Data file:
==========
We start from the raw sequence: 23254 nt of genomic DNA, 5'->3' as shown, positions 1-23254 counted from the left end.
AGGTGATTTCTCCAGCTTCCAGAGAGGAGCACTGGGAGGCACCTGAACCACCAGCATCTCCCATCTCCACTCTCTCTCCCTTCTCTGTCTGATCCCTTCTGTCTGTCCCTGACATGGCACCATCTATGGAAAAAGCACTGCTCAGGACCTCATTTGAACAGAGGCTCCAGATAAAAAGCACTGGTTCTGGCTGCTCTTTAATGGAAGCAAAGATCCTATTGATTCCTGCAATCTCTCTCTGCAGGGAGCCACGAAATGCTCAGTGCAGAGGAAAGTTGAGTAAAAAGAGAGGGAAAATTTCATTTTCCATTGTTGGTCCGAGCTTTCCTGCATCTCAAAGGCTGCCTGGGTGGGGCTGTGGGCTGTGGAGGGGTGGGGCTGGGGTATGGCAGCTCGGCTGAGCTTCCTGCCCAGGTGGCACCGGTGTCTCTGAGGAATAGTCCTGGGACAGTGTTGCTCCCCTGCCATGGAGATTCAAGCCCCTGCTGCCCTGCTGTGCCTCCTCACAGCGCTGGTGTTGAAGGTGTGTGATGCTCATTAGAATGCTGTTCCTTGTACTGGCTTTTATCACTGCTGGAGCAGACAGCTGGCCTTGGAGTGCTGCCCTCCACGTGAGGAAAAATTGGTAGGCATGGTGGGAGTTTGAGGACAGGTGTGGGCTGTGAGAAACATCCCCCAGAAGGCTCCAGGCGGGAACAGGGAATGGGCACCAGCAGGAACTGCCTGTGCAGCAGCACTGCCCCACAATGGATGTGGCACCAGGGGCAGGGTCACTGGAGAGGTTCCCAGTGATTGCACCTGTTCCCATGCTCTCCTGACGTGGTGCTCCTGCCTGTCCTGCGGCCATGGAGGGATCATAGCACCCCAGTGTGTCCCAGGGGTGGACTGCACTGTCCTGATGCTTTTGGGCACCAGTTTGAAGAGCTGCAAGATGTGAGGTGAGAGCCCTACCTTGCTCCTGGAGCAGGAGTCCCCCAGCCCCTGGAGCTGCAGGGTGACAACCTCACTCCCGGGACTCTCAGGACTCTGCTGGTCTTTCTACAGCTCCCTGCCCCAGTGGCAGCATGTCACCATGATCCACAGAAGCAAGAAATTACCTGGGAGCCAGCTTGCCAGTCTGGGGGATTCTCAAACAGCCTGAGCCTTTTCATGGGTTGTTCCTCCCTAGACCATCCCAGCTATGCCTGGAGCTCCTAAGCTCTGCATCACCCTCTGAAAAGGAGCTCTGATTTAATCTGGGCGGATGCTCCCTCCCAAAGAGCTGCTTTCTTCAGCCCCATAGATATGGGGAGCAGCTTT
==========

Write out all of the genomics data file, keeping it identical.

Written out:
We start from the raw sequence: 23254 nt of genomic DNA, 5'->3' as shown, positions 1-23254 counted from the left end.
AGGTGATTTCTCCAGCTTCCAGAGAGGAGCACTGGGAGGCACCTGAACCACCAGCATCTCCCATCTCCACTCTCTCTCCCTTCTCTGTCTGATCCCTTCTGTCTGTCCCTGACATGGCACCATCTATGGAAAAAGCACTGCTCAGGACCTCATTTGAACAGAGGCTCCAGATAAAAAGCACTGGTTCTGGCTGCTCTTTAATGGAAGCAAAGATCCTATTGATTCCTGCAATCTCTCTCTGCAGGGAGCCACGAAATGCTCAGTGCAGAGGAAAGTTGAGTAAAAAGAGAGGGAAAATTTCATTTTCCATTGTTGGTCCGAGCTTTCCTGCATCTCAAAGGCTGCCTGGGTGGGGCTGTGGGCTGTGGAGGGGTGGGGCTGGGGTATGGCAGCTCGGCTGAGCTTCCTGCCCAGGTGGCACCGGTGTCTCTGAGGAATAGTCCTGGGACAGTGTTGCTCCCCTGCCATGGAGATTCAAGCCCCTGCTGCCCTGCTGTGCCTCCTCACAGCGCTGGTGTTGAAGGTGTGTGATGCTCATTAGAATGCTGTTCCTTGTACTGGCTTTTATCACTGCTGGAGCAGACAGCTGGCCTTGGAGTGCTGCCCTCCACGTGAGGAAAAATTGGTAGGCATGGTGGGAGTTTGAGGACAGGTGTGGGCTGTGAGAAACATCCCCCAGAAGGCTCCAGGCGGGAACAGGGAATGGGCACCAGCAGGAACTGCCTGTGCAGCAGCACTGCCCCACAATGGATGTGGCACCAGGGGCAGGGTCACTGGAGAGGTTCCCAGTGATTGCACCTGTTCCCATGCTCTCCTGACGTGGTGCTCCTGCCTGTCCTGCGGCCATGGAGGGATCATAGCACCCCAGTGTGTCCCAGGGGTGGACTGCACTGTCCTGATGCTTTTGGGCACCAGTTTGAAGAGCTGCAAGATGTGAGGTGAGAGCCCTACCTTGCTCCTGGAGCAGGAGTCCCCCAGCCCCTGGAGCTGCAGGGTGACAACCTCACTCCCGGGACTCTCAGGACTCTGCTGGTCTTTCTACAGCTCCCTGCCCCAGTGGCAGCATGTCACCATGATCCACAGAAGCAAGAAATTACCTGGGAGCCAGCTTGCCAGTCTGGGGGATTCTCAAACAGCCTGAGCCTTTTCATGGGTTGTTCCTCCCTAGACCATCCCAGCTATGCCTGGAGCTCCTAAGCTCTGCATCACCCTCTGAAAAGGAGCTCTGATTTAATCTGGGCGGATGCTCCCTCCCAAAGAGCTGCTTTCTTCAGCCCCATAGATATGGGGAGCAGCTTT